University Of Califoria, San Francisco
School of Medicine
Please address reply to the undersigned at:
San Francisco General Hospital
995 Potrero Avenue
Building 80, Ward 84
San Francisco, California 94110

April 28, 1995

Alan I. Leshner, Ph.D
National Institute on Drug Abuse
5600 Fishers Lane
Rockville, Maryland 20857

Dear Dr. Leshner,

I am writing in response to your letter of April 19 regarding my
request that NIDA consider supplying marijuana for the Community
Consortium's proposed study in patients with HIV-related wasting
syndrome. I was not only disappointed by the flat out rejection of
the request, but also by the way this matter has been handled by your
Institute from the onset. To receive the first communication from
your office nine months after we sent the initial submission is
offensive and insulting. I realize that this has been a very
difficult decision for you to make because of all the nonscientific
issues involved, but I am certainly not used to having no
communication at all for nine months from someone with whom I had
corresponded on an official matter. The apparent abscence of any
possibility to discuss your concerns and to modify the protocol
appropriately so that we may work together for the benefit of our
patients is also unacceptable in my opinion.

The National Institute on Drug Abuse has not been the first body to
review our proposed pilot study. It has been reviewed and approved
by the Committee on Human Research of the University of California,
San Francisco, as well as by our own Scientific Advisory Committee
and Community Advisory Forum. In addition, the study has been
approved (pending location of the source of inhaled marijuana) by the
California Research Advisory Panel. The US Food and Drug
Administration has also been involved since the onset in developing
the trial and has strongly influenced the study's design. The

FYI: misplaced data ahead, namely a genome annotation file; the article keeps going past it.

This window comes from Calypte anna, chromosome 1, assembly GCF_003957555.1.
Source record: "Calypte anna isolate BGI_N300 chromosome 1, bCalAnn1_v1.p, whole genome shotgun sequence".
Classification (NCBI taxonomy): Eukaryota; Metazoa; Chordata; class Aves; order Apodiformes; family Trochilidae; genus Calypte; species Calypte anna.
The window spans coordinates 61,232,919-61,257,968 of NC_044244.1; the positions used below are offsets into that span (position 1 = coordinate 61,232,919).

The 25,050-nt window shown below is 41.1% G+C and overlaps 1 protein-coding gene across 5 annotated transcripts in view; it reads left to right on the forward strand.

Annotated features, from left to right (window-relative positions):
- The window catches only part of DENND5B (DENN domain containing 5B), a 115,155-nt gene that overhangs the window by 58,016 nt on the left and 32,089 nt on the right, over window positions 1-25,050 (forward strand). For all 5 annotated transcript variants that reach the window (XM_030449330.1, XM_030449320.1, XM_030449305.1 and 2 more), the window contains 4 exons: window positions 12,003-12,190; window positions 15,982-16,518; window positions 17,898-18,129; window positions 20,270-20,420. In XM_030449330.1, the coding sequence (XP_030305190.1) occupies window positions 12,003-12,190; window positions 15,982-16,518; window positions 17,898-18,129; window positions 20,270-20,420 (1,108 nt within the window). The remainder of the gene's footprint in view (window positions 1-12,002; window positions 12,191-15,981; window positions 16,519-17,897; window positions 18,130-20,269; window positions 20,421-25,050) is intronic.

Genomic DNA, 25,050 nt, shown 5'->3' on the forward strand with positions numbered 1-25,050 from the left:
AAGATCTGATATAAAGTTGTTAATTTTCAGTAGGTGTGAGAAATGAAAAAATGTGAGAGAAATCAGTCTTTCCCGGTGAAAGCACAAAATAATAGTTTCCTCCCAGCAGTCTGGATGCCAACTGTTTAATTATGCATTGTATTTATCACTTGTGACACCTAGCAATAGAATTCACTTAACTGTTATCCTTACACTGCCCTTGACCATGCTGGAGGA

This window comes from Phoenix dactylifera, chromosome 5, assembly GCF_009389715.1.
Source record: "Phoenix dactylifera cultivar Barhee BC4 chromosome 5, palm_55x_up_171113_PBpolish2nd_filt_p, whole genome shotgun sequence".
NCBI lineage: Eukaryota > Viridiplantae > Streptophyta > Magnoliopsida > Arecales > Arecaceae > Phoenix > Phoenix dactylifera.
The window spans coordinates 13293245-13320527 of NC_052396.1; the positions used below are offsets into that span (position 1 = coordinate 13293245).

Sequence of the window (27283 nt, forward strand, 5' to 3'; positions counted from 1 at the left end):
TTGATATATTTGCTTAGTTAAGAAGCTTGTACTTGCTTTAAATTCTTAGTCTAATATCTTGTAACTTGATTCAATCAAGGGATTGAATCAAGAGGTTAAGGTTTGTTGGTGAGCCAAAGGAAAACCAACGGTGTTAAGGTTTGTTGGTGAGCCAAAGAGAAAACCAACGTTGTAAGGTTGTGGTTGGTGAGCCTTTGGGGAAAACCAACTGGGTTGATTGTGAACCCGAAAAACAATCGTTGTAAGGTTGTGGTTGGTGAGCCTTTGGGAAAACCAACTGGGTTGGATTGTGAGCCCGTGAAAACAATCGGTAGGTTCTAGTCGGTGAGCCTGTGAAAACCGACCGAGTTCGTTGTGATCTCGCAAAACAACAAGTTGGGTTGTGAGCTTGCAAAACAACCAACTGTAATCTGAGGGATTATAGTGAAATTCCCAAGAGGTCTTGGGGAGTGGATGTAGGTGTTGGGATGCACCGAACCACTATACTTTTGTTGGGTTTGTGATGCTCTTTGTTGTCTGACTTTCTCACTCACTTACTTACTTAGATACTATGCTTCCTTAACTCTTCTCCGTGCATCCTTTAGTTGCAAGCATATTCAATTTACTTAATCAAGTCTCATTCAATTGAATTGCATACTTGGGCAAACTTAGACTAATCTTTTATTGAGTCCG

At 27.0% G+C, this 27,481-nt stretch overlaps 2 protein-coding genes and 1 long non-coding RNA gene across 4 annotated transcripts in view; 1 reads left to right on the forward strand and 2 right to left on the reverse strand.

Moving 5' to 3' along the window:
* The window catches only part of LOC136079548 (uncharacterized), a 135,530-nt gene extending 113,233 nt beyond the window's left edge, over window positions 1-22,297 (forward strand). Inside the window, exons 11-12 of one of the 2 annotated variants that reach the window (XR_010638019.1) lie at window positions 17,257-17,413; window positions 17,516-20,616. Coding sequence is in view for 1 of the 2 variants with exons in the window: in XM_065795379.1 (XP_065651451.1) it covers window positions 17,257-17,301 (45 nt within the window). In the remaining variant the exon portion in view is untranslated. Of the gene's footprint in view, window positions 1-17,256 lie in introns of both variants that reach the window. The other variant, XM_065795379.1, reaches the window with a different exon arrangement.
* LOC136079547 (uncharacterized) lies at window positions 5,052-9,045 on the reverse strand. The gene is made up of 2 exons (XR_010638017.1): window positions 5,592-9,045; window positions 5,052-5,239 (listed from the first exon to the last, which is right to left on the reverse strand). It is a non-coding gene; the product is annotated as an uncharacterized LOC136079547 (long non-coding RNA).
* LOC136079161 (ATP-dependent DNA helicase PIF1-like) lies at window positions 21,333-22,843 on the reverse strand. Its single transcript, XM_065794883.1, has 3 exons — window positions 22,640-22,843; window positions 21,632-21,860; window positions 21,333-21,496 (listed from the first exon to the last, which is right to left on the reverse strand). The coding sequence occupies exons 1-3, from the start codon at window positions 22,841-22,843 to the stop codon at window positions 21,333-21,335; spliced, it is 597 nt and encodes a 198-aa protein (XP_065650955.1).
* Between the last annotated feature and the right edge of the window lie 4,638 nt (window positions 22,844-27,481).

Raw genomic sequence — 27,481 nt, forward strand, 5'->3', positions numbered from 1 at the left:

General Clinical Research Center at San Francisco General Hospital
has agreed to collaborate in the study by providing dietary
counseling and monitoring of patients, as well as performing the
state-of-the-art composition measurements we intend to perform.
Collaborating investigators at Chiron Corporation were also eager to
participate in this study by donating their newly developed
technology to assess HIV viral burden in patients randomized to
receive marijuana. Hence, your concerns about the scientific merit
of the study have not been shared by a number of competent reviewers
and investigators.

To respond to your concerns in a timely manner, I will address each
issue you raise in turn. However, it is important to stress that
this trial was designed as a pilot study to determine the feasibility
of conducting a larger study and, in particular, the sample size
required to evaluate the efficacy of inhaled marijuana. As you know,
the use of a pilot study in clinical research is a well-established
procedure. I am sure you would agree that it is a prudent strategy
to conduct a small pilot trial of inhaled marijuana prior to launching
the definitive efficacy trial that would require a much larger sample

We fully appreciate that the current pilot study would not be
adequate to "make any inferences regarding the dose-effect
relationship." However, we would be able to determine whether a dose
was associated with an intolerable rate of side effects, and that
dose would then be eliminated from a larger efficacy trial. As
indicated in the protocol, we plan to do intensive monitoring of
pulmonary and immune function as well as HIV viral load in our
patients. If we saw that inhalation of marijuana was detrimental to
any of these parameters, that information would be crucial to share
with others in order to protect the safety of patients who are
already using inhaled marijuana (from other sources). The current
pilot study certainly should be large enough (with 30 patients
smoking marijuana) to assess such possible detrimental effects.

The Community Consortium conducts community-based clinical trials of
treatments that are being widely used by the patient population and,